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CIVIL NUCLEAR
Nuclear energy: who's advancing and who's retreating
by Staff Writers
Tokyo (AFP) Sept 14, 2012


France to close its oldest nuclear reactor
Paris (UPI) Sep 14, 2012 - French President Francois Hollande has promised to close the nation's oldest nuclear reactor in 2016, a year earlier than previously announced.

"The Fessenheim plant, which is the oldest in our country, will be closed at the end of 2016 in conditions that will guarantee the supply needs of the region ... and safeguard all jobs," Hollande said at an energy conference in Paris.

Hollande, leader of the world's most nuclear-dependent country with 58 reactors, had previously pledged to close the reactor by 2017, Radio France Internationale reported Friday.

France has long been a leading international proponent of nuclear power but Holland, in a deal with the Greens before this year's parliamentary and presidential elections, pledged to reduce the country's reliance on nuclear energy from more than 75 percent of energy needs to 50 percent by 2025.

The Fessenheim plant, situated on the banks of the Rhine River, is considered vulnerable to seismic activity and flooding.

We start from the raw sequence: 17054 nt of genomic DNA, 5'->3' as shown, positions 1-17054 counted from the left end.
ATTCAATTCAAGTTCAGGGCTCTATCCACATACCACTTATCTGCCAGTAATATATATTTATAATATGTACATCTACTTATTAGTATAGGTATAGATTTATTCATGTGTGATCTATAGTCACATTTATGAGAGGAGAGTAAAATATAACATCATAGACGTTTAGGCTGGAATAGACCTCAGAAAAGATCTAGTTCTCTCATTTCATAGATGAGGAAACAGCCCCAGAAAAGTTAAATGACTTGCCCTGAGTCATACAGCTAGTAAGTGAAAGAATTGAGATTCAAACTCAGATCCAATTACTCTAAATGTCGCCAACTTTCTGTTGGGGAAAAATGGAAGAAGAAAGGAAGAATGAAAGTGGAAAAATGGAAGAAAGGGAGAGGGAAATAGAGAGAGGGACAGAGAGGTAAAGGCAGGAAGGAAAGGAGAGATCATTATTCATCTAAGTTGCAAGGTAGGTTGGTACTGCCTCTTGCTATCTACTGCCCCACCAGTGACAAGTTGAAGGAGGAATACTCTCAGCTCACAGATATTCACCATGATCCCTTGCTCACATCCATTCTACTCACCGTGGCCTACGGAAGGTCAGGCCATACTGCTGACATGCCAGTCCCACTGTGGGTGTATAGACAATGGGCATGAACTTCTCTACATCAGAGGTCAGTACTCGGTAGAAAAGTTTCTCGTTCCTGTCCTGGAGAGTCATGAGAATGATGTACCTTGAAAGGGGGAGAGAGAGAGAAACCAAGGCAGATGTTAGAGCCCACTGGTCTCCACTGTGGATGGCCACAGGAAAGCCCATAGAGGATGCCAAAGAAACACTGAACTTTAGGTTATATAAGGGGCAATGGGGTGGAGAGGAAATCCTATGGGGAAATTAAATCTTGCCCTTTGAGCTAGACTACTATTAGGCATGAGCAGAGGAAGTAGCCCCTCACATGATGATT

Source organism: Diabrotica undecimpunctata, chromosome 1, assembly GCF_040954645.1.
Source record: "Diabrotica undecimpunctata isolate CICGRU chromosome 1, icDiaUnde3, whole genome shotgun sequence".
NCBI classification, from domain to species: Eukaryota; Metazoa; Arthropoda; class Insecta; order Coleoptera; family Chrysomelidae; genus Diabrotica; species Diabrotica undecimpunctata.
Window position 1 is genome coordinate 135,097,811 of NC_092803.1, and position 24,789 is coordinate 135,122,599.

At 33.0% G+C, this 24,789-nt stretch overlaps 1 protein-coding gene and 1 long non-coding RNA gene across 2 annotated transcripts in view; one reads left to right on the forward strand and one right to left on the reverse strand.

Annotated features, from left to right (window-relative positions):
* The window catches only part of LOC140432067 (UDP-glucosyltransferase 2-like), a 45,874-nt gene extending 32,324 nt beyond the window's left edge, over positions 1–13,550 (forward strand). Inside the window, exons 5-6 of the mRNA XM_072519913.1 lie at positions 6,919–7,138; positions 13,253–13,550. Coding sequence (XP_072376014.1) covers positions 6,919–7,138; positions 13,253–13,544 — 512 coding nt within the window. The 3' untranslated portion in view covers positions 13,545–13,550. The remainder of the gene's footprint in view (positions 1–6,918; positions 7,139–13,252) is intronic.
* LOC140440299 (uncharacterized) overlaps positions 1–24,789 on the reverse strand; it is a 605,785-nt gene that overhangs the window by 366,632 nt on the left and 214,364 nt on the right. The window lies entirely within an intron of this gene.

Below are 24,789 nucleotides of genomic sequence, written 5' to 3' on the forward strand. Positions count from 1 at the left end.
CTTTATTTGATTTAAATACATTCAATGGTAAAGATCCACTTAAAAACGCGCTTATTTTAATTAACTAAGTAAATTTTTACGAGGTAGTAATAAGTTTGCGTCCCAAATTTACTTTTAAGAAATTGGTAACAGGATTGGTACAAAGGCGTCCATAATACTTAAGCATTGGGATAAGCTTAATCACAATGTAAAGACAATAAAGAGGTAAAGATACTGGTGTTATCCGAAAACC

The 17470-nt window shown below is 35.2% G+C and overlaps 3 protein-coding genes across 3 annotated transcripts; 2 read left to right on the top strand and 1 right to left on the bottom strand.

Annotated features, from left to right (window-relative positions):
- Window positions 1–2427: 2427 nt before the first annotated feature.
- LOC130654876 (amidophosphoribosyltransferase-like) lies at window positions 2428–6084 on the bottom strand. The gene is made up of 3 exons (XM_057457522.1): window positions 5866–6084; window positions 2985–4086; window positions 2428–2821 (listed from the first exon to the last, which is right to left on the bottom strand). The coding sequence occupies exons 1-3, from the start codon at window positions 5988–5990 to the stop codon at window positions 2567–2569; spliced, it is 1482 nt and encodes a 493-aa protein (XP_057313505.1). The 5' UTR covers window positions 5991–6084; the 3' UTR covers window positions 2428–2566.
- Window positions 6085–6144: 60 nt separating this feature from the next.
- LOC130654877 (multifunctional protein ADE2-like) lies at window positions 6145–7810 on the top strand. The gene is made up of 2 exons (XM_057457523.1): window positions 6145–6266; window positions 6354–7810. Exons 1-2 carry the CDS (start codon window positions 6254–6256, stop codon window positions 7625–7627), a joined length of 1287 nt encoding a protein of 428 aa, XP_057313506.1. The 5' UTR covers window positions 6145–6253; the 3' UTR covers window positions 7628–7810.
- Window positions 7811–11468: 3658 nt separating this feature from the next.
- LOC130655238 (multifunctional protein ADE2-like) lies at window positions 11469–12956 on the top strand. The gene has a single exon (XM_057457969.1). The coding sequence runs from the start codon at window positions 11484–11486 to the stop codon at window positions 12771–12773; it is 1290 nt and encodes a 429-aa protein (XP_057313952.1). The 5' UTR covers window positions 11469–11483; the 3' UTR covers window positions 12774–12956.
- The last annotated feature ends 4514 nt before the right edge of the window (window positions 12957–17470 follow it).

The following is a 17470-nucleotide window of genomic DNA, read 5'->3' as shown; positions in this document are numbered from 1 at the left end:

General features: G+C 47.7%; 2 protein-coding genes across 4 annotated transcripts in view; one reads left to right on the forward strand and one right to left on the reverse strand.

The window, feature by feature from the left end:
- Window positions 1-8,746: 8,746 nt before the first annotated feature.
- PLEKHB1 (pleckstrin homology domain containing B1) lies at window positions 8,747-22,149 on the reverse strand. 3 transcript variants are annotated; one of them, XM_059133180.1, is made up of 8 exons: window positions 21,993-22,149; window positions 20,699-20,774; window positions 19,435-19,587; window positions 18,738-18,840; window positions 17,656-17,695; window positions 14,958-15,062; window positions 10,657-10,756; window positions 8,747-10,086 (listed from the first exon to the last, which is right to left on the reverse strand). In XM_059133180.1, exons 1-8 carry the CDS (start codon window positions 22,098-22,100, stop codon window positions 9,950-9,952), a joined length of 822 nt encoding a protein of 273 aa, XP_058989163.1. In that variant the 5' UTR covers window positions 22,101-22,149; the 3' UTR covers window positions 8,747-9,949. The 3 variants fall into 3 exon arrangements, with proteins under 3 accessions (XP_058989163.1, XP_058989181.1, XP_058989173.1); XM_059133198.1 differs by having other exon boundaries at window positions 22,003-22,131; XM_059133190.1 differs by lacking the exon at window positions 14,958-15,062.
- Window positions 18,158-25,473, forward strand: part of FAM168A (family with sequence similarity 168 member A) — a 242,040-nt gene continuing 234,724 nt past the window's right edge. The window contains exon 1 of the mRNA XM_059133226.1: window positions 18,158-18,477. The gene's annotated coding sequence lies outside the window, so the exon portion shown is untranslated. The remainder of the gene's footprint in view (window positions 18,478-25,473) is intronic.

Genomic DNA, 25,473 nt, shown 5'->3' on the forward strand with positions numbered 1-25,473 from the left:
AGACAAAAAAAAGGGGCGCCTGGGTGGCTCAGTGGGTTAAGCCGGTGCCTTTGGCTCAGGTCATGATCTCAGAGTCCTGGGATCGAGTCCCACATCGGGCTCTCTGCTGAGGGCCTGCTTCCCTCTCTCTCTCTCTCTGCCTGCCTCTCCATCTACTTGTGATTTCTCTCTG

After Germany and Switzerland, Japan on Friday became the third country to call time on nuclear energy, a decision motivated by last year's earthquake-induced Fukushima disaster.

Following is a checklist of the main countries retreating on nuclear power, and those who intend to push ahead with it.

PHASING OUT ATOMIC ENERGY

Japan has followed Germany and Switzerland which decided last year to phase out nuclear energy after the Fukushima disaster. Italy, which had plans to relaunch a nuclear power programme, abandoned them after the Japanese disaster and an ensuing referendum in which its voters came out strongly against. Belgium also plans to phase out nuclear power between 2016 and 2025.

THOSE WHO WANT TO CONTINUE

Several countries have confirmed their wish to continue with nuclear energy for various reasons, pointing in particular to the necessity to guarantee energy supplies without depending on imported fossil fuels or because they see in nuclear power an indispensable way of reducing CO2 emissions.

Those countries include France, Britain, Russia, China, India and the United States. However in the latter country, nuclear projects are threatened by competition from shale gas, which is emerging as a major new homegrown energy source.

Some of the countries in question intend to build new nuclear plants. They include China and Britain, which wants to renew its whole nuclear park, as well as South Africa, which wants to add six new power stations in addition to the one it already has.

THOSE WHO WANT TO ADOPT NUCLEAR ENERGY

A whole list of countries wants to adopt nuclear energy, notably the Gulf states which currently produce their electricity from oil and gas and want to save their hydrocarbon resources.

The list includes, at different stages of development, countries like Poland, Turkey, Jordan, Iran, the United Arab Emirates and Saudi Arabia.

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